Mary McConnell

January 9, 2010

Fallen leaves crunch beneath the steps of 20-plus sixth graders as they run about with clipboards in hand behind Edgewood Primary School. Carroll Ritter watches the miniature scientists, equipped with tape measurers and calculators, in their quests to determine the diameters and circumferences of surrounding trees.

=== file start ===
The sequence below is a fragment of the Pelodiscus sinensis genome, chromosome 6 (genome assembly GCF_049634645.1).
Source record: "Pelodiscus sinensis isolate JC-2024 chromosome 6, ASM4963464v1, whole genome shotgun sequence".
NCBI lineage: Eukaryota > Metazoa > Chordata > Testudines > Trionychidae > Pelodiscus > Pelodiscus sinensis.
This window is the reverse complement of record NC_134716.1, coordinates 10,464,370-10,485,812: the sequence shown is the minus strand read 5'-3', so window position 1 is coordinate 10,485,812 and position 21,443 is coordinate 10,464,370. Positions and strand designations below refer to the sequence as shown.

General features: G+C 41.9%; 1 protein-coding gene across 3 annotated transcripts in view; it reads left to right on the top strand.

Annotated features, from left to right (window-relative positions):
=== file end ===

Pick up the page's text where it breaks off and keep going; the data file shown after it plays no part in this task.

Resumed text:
"Yes, I knew it!" exclaims a boy, pumping a reddened fist into the air when his math comes out correctly. Within the next 30 minutes, each student's calculations will prove a familiar mathematical concept: pi = 3.14.

"Today's exercise is a practical use of math with hands-on outdoor experience," says Ritter, the environmental education coordinator at Sycamore Land Trust (SLT). "A lot of subjects can be taught using the outdoors. It's fun, it's practical, and it's real world."

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